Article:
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All Change Please! An Update On The Latest Changes To The Immigration Rules

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Adam Pipe
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In this recent webinar for DG Legal, barrister Adam Pipe takes a comprehensive look at the significant changes to the Immigration Rules seen in 2024, including increases to the skilled worker salary threshold and the minimum income requirement for family visas.

Auto-generated using YouTube's transcript and OpenAI (accuracy cannot be guaranteed)

Okay, so we'll get things started. It's great to see so many of you here today. Good afternoon and welcome to today's webinar, which is titled "All Change Please: An Update on the Latest Changes to the Immigration Rules from Spouses to Skilled Workers."

Today's webinar is being delivered by Adam Pipe, a barrister from Number Eight Chambers. For those of you who haven't joined our webinars before, my name is Aaron, and I'm an assistant consultant at DG Legal. The slides from today's presentation will be sent over to you tomorrow, and a recording of the webinar will be available for 3 months. So, if we do run over today and you need to leave, you'll be able to watch the rest at another time.

We are in webinar mode, so that means we can't see or hear any of you. So if you do have anything to say, we probably won't get around to questions today. If you do want to put anything, please use the Q&A function rather than the chat box so the speaker can communicate with you and potentially answer any questions. But today's webinar is going to be full-on, very comprehensive, so we probably won't have time for those today.

Adam, as I said, is an experienced barrister. He's experienced in all aspects of immigration and asylum law. He's particularly interested in refugee law. He's appeared at all levels of the asylum and immigration tribunal and in the administrative court and court of appeal. Adam is ranked by Chambers and Partners for immigration law in the Midlands. And with that said, I would like to hand over to Adam himself.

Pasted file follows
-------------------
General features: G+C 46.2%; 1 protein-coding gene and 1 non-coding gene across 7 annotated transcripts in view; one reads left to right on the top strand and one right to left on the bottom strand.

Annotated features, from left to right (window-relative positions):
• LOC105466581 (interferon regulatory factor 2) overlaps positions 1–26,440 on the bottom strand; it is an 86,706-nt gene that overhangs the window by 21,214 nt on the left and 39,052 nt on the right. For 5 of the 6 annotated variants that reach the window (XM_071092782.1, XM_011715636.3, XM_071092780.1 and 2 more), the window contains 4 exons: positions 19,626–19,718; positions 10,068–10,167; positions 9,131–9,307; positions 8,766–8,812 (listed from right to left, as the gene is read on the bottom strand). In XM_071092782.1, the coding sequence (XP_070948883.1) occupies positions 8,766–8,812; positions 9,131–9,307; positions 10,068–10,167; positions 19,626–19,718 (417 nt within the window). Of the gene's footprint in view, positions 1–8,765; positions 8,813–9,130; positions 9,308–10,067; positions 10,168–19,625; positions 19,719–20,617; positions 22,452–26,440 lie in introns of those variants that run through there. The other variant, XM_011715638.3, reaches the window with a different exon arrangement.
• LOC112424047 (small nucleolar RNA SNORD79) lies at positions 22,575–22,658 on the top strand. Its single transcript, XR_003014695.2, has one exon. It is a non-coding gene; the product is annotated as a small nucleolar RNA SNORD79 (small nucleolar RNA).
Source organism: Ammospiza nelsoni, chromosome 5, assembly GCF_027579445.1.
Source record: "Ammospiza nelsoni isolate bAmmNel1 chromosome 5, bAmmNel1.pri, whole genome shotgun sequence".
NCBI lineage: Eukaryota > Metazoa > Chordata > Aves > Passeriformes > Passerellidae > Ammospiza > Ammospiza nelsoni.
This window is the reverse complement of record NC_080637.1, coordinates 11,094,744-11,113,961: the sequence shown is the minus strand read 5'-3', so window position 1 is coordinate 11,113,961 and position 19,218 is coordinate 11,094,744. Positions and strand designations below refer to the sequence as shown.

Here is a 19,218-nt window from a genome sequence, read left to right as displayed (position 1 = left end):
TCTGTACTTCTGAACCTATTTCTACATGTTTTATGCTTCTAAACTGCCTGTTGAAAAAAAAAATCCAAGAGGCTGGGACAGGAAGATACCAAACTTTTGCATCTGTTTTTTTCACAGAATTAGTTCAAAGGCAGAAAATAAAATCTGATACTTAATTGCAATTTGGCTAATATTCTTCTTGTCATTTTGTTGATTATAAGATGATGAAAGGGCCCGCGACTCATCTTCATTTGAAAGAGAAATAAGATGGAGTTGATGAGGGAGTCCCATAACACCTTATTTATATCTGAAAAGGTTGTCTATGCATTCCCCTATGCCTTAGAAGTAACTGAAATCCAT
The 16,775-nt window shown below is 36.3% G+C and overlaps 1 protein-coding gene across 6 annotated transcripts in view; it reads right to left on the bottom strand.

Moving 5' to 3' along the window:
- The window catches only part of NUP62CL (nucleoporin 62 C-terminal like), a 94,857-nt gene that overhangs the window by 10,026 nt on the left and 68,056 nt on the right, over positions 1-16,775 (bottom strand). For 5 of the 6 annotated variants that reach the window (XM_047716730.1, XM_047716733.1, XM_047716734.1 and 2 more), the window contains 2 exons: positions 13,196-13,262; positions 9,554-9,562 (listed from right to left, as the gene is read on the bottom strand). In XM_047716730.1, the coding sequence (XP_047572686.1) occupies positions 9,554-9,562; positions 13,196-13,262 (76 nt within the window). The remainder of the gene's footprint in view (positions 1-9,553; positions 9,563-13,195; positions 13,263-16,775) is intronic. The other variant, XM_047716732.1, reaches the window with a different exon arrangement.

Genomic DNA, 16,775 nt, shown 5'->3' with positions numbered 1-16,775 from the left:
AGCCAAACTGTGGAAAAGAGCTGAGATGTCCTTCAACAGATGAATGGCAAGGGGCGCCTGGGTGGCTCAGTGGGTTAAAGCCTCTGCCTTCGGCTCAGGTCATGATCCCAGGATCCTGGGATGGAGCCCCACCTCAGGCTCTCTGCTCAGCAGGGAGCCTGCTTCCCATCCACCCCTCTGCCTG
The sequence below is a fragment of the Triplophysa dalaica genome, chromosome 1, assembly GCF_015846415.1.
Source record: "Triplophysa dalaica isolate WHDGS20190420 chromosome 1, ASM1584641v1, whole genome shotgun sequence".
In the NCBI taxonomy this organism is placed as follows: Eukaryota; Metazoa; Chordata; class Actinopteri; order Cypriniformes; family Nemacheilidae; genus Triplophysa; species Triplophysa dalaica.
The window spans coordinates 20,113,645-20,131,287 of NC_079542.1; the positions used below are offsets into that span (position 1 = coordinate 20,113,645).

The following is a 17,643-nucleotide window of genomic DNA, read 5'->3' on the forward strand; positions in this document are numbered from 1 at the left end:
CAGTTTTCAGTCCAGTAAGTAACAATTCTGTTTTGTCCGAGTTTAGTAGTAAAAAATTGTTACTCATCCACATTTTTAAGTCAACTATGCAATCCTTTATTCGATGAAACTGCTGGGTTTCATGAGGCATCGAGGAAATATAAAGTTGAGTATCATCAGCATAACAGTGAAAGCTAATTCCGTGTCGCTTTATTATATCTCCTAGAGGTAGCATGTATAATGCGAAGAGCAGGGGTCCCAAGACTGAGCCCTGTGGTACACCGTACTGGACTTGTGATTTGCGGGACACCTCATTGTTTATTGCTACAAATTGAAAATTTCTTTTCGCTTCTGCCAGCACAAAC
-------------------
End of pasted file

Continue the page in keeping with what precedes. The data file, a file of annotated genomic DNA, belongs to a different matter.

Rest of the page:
Thanks, Aaron. Well, it's fantastic to have everyone online today. I think about 800 people signed up for the webinar, and hundreds of you have logged on live today. So we're going to try in this one hour to do a sort of high-level overview of the recent changes to the immigration rules. And there have been some massive changes from the end of last year through to the first quarter of 2024.

Do scan this QR code. So get your phones out now. I don't normally encourage people to get their phones out during webinars, but get your phone out, scan this QR code. That will give you access to all of my free resources, my free videos, training sessions. And I appreciate we probably won't get time for Q&A today, so I've got two in-depth, live in-person events coming up at the beginning of May, one in Birmingham, one in London. I think we're going to Manchester in the autumn. But if you got burning questions and want to go through these issues in more detail and also cover some changes to case law, do sign up to those in-person sessions where we can go over this stuff in more detail.

But I should say at this stage, thank you to DG Legal. These webinars are such a resource to the legal community. Thank you to Aaron and Robin for being online and supporting today. Just to give you a heads up, my next DG Legal webinar is on the 16th of July of this year. I've not yet come up with a topic or title, so when DG asks for your feedback, feel free to will crowdsource what the next webinar should be. So give them your requests.

Let's start off with the Minister's statement earlier this year, which set out a timetable for the changes. So the changes for this year, the timetable will set out like this: on the 19th of February, immigration rules were laid which removed the right for care workers and senior care workers to bring dependents. This was also the statement of changes that meant that care providers had to be regulated by the Care Quality Commission, and these came into force on the 11th of March. That's the first statement of changes for this year, and we'll have a look at those.

Then we had the Big Spring statement of changes, the one on 14th March. These immigration rules were laid, and those changes were the ones that increased the earning thresholds for skilled workers from 26,200 to 38,700, with Health and Care visas being exempt and also those on National payscale occupations. And we'll have a look at that as part of this.

In January, the government commissioned the Migration Advisory Committee to carry out a rapid review of the shortage occupation list to inform which occupation should be temporarily added to the new immigration salary list, which comes in force from April. And the new immigration rules remove the 20% going rate discount for occupations on the shortage occupation list.